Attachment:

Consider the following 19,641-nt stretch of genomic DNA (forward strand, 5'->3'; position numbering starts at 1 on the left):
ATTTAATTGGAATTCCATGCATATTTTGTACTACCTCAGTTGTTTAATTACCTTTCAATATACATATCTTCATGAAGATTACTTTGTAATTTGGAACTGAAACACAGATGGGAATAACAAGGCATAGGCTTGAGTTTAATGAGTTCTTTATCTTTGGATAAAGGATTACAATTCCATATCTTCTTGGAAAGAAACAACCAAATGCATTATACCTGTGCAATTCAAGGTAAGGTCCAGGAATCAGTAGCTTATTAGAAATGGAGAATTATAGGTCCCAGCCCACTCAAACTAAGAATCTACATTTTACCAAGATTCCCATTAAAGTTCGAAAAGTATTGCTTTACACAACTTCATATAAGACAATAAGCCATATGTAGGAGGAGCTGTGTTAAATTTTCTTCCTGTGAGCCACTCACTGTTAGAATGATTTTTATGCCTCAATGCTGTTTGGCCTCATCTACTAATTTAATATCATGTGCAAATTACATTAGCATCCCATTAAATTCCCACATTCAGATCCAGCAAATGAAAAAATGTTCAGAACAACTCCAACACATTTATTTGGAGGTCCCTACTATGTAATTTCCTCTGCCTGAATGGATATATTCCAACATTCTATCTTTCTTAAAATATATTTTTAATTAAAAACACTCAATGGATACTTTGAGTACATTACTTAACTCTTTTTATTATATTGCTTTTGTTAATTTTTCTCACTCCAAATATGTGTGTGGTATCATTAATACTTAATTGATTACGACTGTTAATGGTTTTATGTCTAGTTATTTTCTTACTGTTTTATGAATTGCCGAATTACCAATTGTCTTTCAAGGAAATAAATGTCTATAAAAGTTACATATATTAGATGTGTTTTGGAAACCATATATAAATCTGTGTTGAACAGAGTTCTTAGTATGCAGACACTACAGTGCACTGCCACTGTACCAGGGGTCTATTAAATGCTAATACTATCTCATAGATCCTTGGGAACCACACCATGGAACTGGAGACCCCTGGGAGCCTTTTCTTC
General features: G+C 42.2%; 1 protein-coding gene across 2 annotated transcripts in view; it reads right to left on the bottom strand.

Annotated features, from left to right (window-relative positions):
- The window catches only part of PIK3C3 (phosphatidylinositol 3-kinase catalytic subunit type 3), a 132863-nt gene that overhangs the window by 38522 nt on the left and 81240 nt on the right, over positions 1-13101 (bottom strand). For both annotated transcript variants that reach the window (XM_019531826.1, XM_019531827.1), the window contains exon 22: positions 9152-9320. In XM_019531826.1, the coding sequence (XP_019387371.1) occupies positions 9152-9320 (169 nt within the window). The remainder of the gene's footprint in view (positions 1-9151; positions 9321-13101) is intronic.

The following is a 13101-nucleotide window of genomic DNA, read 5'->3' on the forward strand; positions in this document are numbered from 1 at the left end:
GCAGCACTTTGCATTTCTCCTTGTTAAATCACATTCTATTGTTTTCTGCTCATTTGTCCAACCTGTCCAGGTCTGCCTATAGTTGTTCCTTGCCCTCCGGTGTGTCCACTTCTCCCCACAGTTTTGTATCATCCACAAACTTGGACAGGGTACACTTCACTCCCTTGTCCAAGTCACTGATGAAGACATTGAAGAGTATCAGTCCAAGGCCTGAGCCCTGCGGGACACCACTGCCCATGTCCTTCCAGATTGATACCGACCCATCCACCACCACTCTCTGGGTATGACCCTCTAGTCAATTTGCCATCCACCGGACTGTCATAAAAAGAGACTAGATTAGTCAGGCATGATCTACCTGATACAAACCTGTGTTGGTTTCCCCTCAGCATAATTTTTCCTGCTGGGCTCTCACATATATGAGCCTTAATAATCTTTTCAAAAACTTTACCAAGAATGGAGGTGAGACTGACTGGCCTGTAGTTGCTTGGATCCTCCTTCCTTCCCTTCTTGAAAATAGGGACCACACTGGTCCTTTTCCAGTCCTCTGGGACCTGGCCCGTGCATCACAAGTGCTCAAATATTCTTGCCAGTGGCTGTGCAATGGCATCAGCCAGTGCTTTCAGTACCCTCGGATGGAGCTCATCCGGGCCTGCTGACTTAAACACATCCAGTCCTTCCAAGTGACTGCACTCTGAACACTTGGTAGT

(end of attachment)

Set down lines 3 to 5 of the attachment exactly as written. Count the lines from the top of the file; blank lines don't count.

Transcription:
General features: G+C 42.2%; 1 protein-coding gene across 2 annotated transcripts in view; it reads right to left on the bottom strand.

Annotated features, from left to right (window-relative positions):
- The window catches only part of PIK3C3 (phosphatidylinositol 3-kinase catalytic subunit type 3), a 132863-nt gene that overhangs the window by 38522 nt on the left and 81240 nt on the right, over positions 1-13101 (bottom strand). For both annotated transcript variants that reach the window (XM_019531826.1, XM_019531827.1), the window contains exon 22: positions 9152-9320. In XM_019531826.1, the coding sequence (XP_019387371.1) occupies positions 9152-9320 (169 nt within the window). The remainder of the gene's footprint in view (positions 1-9151; positions 9321-13101) is intronic.